Back in May, Zimmer Orthopaedic Devices wanted to launch its 2-Incision procedure in the UK. This new form of surgery involves smaller incisions and promises patients a shorter and less painful rehabilitation period than standard hip-replacement operations.
To position Zimmer as market leader in Minimally Invasive Surgery (MIS) through a specific focus on the 2-Incision procedure. To secure the interest and trust of key public health opinion formers, such as the Department of Health and the British Orthopaedic Association. To secure 100 pieces of positive media coverage that would encourage orthopaedic surgeons to sign up for training in the procedure.
Strategy and Plan
Kaizo first ensured the orthopaedic surgical community was aware of the 2-Incision procedure, then selected surgeons as spokespeople who were kept consistently on-message.
The PR team then targeted the specialist medical press, such as Hospital Doctor and Journal of One-Day Surgery, to ensure that GPs, theatre staff and nurses were the first to be informed about the details of 2-Incision surgery.
Winning the respect and co-operation of the medical profession was key to increasing interest in training in the new technique, so details were put together of the first successful completion of a 2-Incision procedure, by surgeon Howard Ware. Kaizo then had a week to plan the launch to the mainstream press, with briefings to national papers tailored to the specific readership.
Measurement and Evaluation
In addition to the specialist medical press, the story was covered by most national newspapers, and it received a wealth of regional print coverage, including the South Wales Argus, Cambridge Evening News and the Leicester Mercury. GMTV, BBC News at Ten O'Clock and BBC Radio 4's Today programme all covered the launch.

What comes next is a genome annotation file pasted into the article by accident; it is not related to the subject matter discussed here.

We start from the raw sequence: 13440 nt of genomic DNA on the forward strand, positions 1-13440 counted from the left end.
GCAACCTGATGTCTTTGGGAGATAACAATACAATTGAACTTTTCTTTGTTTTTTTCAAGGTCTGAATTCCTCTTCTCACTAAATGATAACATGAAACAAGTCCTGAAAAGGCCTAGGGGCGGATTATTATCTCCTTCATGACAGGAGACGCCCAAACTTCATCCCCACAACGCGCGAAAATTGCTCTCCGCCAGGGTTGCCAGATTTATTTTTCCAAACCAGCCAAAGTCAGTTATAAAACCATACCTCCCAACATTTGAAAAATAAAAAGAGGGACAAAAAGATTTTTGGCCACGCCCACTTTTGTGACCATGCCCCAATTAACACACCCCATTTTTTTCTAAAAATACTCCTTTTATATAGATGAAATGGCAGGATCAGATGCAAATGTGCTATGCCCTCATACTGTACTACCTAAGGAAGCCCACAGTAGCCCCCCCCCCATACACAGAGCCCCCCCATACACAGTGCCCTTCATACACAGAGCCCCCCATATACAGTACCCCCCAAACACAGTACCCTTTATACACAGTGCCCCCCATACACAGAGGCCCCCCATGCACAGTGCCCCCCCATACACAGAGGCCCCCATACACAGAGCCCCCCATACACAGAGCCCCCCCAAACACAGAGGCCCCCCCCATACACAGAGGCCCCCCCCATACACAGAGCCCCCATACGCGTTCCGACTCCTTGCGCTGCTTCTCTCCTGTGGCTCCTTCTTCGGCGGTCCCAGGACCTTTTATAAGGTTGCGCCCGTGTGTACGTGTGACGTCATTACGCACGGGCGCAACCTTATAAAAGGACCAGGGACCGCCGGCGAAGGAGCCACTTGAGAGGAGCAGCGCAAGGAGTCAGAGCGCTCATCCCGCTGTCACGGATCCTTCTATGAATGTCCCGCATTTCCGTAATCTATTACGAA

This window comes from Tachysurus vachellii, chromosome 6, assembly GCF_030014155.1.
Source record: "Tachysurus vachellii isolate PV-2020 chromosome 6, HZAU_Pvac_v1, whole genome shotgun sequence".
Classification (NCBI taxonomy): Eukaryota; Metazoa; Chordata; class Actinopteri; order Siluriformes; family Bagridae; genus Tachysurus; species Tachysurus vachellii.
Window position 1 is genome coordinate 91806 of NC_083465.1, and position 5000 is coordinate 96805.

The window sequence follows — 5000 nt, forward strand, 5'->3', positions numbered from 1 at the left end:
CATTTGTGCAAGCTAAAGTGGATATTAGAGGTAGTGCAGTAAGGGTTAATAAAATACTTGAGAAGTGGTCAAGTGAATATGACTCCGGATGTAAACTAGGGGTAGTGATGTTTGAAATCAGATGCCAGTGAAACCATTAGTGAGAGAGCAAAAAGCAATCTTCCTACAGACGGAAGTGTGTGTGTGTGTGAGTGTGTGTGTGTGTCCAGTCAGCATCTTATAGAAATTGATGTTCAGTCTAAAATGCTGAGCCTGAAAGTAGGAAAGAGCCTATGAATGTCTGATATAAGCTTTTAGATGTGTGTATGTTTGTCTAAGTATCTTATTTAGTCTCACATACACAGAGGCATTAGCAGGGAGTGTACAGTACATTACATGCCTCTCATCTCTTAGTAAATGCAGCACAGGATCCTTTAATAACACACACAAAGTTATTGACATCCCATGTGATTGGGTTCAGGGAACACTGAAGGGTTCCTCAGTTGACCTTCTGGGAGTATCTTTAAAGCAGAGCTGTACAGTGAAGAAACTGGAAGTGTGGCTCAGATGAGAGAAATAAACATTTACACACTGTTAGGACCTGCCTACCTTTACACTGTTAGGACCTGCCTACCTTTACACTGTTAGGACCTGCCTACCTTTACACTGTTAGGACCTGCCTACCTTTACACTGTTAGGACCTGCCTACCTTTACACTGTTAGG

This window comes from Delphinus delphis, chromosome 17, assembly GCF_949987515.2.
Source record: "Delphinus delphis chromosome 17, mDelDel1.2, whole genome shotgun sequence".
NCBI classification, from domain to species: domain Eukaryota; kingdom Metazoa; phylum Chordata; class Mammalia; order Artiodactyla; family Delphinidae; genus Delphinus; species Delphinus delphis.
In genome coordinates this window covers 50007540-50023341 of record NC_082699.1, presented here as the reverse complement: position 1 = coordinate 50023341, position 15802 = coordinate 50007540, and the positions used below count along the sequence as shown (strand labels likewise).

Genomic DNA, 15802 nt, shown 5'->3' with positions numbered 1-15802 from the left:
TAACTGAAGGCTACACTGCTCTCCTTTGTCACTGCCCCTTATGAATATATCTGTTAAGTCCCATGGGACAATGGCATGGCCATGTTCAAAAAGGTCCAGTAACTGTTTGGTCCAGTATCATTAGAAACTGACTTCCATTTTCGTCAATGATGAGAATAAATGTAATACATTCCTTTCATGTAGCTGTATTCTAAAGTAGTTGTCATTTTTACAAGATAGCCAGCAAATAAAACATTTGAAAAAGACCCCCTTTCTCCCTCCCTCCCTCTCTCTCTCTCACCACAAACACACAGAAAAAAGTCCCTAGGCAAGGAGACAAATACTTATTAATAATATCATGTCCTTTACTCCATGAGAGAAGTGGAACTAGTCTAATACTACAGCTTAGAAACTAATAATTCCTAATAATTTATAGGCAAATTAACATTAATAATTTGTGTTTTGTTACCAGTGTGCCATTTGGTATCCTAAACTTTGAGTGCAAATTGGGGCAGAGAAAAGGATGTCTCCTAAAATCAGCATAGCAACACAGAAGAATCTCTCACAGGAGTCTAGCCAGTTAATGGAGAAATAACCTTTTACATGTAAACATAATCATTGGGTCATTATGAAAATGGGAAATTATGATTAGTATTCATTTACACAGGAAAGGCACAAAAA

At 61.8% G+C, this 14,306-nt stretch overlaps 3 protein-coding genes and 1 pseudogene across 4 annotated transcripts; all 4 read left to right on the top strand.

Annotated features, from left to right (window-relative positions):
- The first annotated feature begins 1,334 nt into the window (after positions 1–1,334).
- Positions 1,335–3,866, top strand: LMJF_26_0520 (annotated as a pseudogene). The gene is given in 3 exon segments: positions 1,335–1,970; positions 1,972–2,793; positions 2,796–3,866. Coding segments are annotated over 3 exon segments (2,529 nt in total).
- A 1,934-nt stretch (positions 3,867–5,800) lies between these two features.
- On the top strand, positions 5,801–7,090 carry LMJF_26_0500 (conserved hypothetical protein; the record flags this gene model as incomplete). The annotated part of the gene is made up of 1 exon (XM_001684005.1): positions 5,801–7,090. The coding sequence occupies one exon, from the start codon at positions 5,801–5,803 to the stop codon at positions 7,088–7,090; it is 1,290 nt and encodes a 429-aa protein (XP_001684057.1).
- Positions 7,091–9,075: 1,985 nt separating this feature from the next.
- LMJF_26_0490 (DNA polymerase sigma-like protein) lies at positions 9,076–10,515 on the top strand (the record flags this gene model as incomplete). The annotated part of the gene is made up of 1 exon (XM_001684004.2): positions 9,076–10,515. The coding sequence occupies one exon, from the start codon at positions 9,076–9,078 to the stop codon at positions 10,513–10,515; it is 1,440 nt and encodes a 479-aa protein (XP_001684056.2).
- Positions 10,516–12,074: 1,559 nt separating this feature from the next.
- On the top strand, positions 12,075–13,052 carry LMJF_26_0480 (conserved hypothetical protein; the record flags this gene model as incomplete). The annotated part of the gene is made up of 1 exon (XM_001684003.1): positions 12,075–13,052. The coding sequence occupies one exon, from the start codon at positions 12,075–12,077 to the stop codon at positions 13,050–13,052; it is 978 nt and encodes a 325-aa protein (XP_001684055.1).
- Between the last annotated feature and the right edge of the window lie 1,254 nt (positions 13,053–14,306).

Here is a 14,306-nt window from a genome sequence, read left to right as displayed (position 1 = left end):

When the campaign began in May, only two surgeons were signing up for each six-week training cycle. Since October, Zimmer has received more requests from surgeons wanting to train in the new procedure, and has had to extend its resources to cater for the 12 surgeons who signed up in December 2003.
The Prime Minister requested a briefing on the technique from special healthcare adviser Simon Stevens to discuss the potential implications of shorter hospital stays on waiting lists.
Daily Mail reporter Angela Brooks found the Kaizo team an informative contact point. 'They were slick, professional, straightforward and honest.
We saw this as a brilliant way to showcase the breaking news of the successful completion of the procedure,' she said.
Media coverage far exceeded expectations, with 636 pieces of on-message coverage generated across the UK, the US, New Zealand and Asia.